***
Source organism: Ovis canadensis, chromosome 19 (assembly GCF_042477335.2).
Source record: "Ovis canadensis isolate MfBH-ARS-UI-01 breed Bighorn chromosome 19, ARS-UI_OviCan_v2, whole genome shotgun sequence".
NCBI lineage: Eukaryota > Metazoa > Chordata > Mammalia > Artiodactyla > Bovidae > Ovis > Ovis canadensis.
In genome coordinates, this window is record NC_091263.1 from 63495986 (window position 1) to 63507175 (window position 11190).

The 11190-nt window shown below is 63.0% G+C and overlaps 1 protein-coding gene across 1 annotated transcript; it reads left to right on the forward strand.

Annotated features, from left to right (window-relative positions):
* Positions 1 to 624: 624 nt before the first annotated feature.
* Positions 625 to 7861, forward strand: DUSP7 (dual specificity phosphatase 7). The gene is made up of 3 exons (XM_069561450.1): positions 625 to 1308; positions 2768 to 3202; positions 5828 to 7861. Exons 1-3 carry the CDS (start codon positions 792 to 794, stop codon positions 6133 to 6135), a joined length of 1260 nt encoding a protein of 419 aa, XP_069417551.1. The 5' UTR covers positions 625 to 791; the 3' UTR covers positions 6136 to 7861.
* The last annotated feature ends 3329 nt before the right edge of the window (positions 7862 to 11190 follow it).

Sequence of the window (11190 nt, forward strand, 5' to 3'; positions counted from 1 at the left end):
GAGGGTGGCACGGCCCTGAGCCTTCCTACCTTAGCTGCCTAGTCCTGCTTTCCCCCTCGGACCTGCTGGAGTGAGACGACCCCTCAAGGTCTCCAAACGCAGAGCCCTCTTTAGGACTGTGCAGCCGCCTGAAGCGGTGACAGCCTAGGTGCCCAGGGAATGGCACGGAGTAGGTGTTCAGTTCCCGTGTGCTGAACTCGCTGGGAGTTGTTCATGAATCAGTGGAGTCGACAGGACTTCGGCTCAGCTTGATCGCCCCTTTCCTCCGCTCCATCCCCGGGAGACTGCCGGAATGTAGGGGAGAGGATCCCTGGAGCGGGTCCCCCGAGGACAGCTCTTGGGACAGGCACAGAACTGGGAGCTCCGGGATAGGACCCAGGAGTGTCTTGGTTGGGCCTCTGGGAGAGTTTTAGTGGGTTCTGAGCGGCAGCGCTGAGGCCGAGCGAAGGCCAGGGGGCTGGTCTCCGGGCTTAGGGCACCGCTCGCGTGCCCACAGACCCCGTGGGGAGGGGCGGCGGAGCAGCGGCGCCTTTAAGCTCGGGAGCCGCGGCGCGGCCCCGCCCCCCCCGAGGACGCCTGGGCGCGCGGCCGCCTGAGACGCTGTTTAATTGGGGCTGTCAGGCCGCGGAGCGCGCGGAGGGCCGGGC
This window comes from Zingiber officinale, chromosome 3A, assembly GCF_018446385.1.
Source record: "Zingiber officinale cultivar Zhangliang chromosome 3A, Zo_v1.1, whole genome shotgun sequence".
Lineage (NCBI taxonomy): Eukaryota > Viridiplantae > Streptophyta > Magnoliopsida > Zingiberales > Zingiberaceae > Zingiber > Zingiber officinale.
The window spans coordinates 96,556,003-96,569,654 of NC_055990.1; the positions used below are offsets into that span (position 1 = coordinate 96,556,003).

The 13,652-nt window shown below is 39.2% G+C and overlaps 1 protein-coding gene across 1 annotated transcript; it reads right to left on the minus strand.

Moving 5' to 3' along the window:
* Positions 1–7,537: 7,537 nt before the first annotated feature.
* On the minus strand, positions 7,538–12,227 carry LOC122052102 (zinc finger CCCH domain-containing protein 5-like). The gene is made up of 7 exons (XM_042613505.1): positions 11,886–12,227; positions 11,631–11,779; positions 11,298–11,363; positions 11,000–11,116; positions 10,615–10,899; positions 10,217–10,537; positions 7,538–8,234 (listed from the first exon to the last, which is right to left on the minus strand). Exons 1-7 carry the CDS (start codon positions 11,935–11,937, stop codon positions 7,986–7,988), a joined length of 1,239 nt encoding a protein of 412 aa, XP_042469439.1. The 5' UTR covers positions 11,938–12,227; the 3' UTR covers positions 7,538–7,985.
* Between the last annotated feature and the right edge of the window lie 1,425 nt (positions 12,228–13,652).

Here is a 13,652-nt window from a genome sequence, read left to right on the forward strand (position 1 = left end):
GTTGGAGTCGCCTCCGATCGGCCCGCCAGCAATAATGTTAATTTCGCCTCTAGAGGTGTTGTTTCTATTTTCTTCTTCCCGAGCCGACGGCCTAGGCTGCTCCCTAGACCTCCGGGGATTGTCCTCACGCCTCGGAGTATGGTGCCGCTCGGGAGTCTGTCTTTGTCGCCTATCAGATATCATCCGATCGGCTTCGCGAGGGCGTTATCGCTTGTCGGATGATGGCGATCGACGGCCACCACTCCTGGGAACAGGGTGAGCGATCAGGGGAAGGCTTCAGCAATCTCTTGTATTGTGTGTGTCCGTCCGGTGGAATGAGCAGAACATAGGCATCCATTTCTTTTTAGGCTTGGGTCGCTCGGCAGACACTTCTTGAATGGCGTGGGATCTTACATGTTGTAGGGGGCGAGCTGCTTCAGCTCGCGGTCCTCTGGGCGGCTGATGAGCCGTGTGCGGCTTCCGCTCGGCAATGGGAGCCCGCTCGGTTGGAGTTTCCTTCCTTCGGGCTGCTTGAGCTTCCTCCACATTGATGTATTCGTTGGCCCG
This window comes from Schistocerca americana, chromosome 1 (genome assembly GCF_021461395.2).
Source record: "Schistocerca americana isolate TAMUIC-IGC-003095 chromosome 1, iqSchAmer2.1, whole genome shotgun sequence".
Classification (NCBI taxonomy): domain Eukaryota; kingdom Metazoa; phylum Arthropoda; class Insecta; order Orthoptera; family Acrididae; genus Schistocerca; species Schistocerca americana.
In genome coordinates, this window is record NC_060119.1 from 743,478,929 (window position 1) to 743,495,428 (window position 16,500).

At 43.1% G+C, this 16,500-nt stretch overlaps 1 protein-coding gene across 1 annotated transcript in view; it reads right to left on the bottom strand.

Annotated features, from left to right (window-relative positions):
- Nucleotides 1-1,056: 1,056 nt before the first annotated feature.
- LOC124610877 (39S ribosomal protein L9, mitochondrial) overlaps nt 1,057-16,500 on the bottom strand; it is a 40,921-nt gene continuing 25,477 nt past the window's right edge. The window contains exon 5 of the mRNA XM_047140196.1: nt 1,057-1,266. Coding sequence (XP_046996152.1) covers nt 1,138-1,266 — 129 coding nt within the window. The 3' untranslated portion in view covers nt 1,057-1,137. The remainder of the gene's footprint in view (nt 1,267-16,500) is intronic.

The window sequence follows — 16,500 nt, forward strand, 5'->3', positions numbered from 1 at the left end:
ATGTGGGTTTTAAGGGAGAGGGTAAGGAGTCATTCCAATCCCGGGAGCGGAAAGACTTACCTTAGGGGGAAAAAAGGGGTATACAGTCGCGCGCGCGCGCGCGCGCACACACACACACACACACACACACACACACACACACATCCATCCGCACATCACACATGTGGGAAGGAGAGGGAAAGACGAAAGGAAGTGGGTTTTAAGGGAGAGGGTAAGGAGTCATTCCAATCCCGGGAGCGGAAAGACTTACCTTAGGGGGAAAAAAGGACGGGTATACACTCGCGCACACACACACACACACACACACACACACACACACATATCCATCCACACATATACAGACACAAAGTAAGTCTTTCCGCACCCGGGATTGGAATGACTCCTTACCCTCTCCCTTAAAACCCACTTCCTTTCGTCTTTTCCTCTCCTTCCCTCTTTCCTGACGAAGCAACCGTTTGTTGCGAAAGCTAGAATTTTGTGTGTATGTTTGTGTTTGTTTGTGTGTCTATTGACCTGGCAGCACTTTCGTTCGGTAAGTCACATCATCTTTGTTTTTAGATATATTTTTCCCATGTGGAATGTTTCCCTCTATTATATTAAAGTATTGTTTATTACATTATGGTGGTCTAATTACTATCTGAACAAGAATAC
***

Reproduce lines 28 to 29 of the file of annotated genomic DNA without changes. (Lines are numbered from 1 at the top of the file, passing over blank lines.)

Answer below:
Annotated features, from left to right (window-relative positions):
- Nucleotides 1-1,056: 1,056 nt before the first annotated feature.